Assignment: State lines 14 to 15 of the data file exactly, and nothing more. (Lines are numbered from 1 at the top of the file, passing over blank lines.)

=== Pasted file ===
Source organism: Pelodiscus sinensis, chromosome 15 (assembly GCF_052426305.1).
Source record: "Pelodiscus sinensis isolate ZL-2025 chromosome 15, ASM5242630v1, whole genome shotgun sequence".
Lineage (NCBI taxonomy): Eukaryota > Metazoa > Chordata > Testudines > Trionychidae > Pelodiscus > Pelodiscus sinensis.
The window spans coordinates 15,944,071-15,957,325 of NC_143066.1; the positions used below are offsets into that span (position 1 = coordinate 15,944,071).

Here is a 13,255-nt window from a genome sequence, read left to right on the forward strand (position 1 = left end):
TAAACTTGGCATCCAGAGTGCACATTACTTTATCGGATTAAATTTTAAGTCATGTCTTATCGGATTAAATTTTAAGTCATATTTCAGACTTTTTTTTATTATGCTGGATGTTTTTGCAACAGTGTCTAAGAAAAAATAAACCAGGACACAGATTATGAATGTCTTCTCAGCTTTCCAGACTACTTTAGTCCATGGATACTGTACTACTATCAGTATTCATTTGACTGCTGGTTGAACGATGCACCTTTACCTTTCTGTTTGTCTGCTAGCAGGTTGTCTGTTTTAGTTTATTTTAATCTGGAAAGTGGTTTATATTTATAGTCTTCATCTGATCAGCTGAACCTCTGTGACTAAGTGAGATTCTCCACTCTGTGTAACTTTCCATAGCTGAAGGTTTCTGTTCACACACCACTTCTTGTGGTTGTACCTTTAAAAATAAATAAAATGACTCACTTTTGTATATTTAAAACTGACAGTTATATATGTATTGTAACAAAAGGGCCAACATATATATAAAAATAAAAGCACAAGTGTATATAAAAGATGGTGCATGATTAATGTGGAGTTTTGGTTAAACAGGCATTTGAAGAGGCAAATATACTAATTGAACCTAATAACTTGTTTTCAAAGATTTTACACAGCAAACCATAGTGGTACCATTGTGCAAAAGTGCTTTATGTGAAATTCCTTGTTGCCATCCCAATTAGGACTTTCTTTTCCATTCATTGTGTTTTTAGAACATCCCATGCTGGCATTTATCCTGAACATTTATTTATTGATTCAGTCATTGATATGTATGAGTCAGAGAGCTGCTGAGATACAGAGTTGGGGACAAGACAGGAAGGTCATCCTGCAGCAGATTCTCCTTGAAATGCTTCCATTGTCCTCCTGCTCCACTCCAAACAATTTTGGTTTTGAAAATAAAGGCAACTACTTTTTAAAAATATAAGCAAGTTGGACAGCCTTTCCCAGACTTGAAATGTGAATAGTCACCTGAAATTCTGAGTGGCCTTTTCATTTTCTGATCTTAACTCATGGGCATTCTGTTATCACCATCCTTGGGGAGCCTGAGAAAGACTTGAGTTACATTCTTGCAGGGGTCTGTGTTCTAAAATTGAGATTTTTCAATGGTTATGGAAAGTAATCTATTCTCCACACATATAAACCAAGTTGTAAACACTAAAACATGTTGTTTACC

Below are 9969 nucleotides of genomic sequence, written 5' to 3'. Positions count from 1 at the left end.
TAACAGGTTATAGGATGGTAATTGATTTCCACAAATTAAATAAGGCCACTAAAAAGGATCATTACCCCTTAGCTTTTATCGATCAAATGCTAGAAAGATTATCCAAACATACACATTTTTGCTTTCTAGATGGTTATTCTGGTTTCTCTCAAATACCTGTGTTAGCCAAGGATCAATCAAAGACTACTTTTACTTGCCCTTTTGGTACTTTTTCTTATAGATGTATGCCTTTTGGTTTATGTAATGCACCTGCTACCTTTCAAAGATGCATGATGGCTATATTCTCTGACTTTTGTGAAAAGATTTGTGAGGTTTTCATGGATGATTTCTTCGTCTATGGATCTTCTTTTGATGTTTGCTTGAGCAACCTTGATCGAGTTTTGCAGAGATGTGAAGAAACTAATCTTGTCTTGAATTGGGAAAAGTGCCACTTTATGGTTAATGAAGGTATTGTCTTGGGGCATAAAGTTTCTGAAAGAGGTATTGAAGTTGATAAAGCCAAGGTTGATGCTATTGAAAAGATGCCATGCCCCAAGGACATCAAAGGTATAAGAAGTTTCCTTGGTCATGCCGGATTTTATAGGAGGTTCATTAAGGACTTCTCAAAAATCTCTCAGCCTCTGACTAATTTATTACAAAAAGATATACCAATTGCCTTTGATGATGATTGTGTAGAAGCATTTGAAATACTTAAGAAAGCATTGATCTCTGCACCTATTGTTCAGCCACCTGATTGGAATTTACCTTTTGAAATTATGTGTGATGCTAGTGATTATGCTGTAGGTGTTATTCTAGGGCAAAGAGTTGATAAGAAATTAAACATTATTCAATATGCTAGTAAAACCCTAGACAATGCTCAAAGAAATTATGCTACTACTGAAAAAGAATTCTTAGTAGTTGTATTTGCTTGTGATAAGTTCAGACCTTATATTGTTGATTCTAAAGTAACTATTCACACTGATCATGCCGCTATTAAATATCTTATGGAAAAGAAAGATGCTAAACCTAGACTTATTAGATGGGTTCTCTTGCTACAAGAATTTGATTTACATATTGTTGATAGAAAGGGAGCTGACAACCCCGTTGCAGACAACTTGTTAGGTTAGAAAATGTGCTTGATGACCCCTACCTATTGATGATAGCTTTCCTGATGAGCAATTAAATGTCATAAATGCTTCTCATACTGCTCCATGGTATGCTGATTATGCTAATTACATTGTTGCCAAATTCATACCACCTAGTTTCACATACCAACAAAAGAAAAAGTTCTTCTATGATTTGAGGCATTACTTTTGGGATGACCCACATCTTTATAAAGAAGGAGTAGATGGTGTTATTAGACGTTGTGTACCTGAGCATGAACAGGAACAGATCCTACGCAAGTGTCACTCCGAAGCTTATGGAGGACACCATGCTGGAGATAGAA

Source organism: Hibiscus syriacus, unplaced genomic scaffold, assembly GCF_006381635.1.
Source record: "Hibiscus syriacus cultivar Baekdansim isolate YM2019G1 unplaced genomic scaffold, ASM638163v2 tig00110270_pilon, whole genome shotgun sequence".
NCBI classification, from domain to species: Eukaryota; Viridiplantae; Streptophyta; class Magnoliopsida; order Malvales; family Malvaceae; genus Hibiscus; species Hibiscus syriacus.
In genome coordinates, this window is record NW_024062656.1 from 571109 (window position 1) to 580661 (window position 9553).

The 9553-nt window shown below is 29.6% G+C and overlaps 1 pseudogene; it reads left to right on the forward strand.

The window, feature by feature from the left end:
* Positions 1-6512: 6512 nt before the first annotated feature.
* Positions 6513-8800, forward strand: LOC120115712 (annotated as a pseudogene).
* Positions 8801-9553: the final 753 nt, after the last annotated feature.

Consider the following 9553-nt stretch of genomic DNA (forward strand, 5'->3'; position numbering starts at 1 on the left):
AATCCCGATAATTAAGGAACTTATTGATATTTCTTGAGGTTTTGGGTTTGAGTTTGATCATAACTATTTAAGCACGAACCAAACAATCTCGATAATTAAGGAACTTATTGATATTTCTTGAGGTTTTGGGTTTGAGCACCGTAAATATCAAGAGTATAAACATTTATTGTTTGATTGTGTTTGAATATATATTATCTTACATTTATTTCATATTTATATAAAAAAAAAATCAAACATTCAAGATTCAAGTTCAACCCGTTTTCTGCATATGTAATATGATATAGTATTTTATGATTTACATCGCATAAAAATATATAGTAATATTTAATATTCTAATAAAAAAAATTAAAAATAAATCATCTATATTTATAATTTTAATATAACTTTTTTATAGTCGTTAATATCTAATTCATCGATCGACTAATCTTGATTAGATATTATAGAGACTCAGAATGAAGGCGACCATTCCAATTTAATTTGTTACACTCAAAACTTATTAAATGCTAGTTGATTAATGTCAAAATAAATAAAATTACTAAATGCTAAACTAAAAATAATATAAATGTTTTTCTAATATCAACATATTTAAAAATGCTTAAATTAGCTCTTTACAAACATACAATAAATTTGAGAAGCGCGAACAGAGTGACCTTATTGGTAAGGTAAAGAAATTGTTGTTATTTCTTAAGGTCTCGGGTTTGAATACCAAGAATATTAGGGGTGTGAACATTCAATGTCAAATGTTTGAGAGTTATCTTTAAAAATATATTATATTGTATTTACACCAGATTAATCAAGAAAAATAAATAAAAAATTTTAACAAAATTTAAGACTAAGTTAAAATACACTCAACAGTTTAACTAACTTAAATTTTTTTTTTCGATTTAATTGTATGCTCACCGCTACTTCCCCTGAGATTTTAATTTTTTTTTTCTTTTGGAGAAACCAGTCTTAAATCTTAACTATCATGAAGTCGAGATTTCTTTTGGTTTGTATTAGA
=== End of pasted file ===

The window, feature by feature from the left end:
* Positions 1-6512: 6512 nt before the first annotated feature.